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Pennsylvania GOP Rep. Patrick Meehan Resigns After Sexual Harassment Scandal

Rep. Patrick Meehan, R-Pa., speaks on Capitol Hill in March. Meehan, who had previously said he would not run for re-election, resigned effective Friday.
Jacquelyn Martin

Rep. Patrick Meehan, R-Pa., is stepping down from Congress after a sexual harassment scandal earlier this year in which he called a former aide a "soul mate."

The Pennsylvania Republican, who had already announced he wouldn't seek re-election in 2018, announced he would resign effective Friday, ending an Ethics Committee investigation into allegations made by a former staffer and triggering another special election in the state this year.

"While I do believe I would be exonerated of any wrongdoing, I also did not want to put my staff through the rigors of an Ethics Committee investigation and believed it was best for them to have a head start on new employment rather than being caught up in an inquiry. And since I have chosen to resign, the inquiry will not become a burden to taxpayers and committee staff," Meehan said in a statement.

Meehan's resignation will trigger a special election to be set by Democratic Gov. Tom Wolf, though that will occur under the current 7th District lines. A court-ordered redistricting changed the swing district in the Philadelphia suburbs to a heavily Democratic new 5th District that Democrats are favored to win in November.

The congressman also said he would repay the $39,000 "severance payment that was made from my office account" within 30 days of his resignation because "I did not want to leave with any question of violating the trust of taxpayers."

When news of the settlement Meehan had reached with a former aide broke earlier this year, the 62-year-old married congressman initially denied the allegations. But days later he took the rare step of talking in very candid terms with multiple media outlets about his relationship with the woman, saying he saw her as a soul mate" and that he had developed a deep "affection" for his much younger aide "in a way in which I was struggling to make sure that I would never put that into our professional relationship."

In an interview with WHYY's Dave Davies, Meehan insisted he "never touched her" beyond hugging and "I never expressed any interest in doing so. I never asked for any kind of a relationship."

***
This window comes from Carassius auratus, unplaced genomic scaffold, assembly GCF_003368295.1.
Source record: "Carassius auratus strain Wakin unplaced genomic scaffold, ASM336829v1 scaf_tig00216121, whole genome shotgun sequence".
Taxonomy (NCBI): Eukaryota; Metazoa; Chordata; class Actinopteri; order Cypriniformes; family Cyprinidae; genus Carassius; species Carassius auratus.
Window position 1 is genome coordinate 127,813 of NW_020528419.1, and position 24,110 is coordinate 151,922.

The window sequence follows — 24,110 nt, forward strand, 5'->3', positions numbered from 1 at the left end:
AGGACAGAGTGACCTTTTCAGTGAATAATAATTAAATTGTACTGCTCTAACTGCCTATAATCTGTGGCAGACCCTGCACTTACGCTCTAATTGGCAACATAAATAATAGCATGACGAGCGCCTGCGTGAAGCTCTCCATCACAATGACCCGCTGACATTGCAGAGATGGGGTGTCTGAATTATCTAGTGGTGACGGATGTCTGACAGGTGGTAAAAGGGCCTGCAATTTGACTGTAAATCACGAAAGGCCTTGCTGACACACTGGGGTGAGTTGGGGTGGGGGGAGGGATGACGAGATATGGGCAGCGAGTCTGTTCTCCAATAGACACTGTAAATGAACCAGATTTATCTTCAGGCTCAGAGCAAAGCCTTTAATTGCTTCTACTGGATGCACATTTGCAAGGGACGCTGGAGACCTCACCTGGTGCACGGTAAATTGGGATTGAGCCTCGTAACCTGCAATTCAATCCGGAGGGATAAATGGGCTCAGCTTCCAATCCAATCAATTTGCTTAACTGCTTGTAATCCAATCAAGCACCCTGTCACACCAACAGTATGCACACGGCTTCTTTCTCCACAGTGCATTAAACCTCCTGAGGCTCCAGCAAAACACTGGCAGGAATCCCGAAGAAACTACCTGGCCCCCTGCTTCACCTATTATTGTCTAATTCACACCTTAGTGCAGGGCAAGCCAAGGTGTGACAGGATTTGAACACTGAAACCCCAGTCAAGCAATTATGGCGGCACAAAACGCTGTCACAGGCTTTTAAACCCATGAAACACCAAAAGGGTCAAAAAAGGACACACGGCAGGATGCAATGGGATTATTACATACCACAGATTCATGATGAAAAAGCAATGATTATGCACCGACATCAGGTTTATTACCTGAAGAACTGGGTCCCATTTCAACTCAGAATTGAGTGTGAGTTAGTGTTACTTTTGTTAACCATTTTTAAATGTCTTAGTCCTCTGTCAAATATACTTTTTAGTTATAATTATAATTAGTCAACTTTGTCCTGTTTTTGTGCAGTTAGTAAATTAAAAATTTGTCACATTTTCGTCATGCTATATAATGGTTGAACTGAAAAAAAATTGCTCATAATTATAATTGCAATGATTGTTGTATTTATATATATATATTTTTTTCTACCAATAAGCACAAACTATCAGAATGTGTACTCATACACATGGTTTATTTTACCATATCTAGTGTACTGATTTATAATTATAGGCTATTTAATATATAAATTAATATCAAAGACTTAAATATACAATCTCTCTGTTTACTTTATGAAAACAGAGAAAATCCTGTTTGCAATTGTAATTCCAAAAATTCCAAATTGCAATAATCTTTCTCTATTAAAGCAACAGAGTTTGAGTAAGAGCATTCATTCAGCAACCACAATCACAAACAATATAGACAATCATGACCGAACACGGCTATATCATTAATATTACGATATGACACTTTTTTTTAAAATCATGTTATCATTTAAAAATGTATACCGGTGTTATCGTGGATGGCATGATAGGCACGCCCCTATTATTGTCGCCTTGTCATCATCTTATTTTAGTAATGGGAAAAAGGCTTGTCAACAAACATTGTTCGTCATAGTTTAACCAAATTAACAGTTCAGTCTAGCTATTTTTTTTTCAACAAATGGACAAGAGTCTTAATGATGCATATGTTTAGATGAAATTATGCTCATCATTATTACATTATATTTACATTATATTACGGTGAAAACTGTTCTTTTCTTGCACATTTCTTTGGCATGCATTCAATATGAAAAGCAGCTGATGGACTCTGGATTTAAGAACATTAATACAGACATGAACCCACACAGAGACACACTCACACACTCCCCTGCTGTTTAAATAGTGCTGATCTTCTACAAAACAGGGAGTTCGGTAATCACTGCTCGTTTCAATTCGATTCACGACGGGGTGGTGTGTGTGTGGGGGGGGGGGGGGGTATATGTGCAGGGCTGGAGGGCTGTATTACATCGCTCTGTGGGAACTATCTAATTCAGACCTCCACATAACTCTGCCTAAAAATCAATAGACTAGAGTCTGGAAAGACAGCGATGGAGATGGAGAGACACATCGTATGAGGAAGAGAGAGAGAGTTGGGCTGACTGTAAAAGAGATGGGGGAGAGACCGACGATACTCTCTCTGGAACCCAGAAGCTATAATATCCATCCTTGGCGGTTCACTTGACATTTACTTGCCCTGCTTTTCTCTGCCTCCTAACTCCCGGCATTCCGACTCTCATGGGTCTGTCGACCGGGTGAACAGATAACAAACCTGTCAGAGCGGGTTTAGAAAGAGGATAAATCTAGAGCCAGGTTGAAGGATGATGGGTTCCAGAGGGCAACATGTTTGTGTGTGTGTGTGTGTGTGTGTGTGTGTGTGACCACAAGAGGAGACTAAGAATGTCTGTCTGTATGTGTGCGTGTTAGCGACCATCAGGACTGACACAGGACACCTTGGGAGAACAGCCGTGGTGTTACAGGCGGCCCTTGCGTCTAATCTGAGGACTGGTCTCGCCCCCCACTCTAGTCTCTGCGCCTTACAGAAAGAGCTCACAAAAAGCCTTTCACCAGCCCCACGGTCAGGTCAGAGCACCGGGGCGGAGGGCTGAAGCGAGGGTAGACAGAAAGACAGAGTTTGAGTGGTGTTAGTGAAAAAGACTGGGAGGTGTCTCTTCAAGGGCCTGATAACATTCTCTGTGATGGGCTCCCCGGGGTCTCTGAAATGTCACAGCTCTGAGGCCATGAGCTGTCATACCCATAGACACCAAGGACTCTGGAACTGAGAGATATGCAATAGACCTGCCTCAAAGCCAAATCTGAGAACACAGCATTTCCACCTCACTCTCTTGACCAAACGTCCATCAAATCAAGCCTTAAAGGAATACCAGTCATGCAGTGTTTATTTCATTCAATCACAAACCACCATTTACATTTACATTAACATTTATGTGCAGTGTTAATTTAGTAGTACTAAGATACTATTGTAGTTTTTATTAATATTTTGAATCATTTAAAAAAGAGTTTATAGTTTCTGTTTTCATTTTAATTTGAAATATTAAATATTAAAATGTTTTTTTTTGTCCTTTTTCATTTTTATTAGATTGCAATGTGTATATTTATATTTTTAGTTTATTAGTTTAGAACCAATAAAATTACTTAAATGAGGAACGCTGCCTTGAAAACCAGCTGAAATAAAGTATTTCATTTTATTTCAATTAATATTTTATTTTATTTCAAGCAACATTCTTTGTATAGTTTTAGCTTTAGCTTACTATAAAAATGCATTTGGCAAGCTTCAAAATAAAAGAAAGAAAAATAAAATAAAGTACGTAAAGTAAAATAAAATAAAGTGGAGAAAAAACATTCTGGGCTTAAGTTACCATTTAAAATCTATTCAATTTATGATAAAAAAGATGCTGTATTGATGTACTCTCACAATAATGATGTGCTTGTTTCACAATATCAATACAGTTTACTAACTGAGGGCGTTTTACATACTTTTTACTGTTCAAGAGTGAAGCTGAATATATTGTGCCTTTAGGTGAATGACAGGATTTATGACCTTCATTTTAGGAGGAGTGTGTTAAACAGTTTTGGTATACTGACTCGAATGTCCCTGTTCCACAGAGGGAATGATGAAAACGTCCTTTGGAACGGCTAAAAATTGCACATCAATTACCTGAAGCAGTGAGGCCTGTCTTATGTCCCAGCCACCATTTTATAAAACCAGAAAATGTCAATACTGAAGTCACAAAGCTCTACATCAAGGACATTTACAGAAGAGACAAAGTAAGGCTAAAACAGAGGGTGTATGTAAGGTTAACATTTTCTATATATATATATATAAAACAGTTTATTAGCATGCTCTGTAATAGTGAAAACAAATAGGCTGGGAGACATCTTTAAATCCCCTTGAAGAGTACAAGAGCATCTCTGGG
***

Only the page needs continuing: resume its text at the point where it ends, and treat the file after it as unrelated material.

"I've been upfront that while we worked together, that there was a growing affection, that I wanted to make sure. ... that I would never cross that line," Meehan said.

However, he admitted that "it was something that, from time to time, I struggled with" and the congressman said he believed the woman had "specifically invited" such communication and fostered their relationship.

Meehan also provided copies of a letter he had written to the woman and text messages they exchanged, showing she was excited to go get ice cream and that she simply wanted to "be the touchstone you need down here," with a winky face emoji.

In his resignation statement, Meehan said he was "deeply grateful to my wife who is so supportive, and who has made many sacrifices in her own career so that I could pursue mine in public service. I am equally thankful for the unwavering support of my children."

"I recognize that there are constituents who are disappointed in the manner in which I handled the situation that lead to my decision not to seek re-election and wish I had done better by them," Meehan also added.

Copyright 2020 NPR. To see more, visit https://www.npr.org.

Jessica Taylor is a political reporter with NPR based in Washington, DC, covering elections and breaking news out of the White House and Congress. Her reporting can be heard and seen on a variety of NPR platforms, from on air to online. For more than a decade, she has reported on and analyzed House and Senate elections and is a contributing author to the 2020 edition of The Almanac of American Politicsand is a senior contributor to The Cook Political Report.
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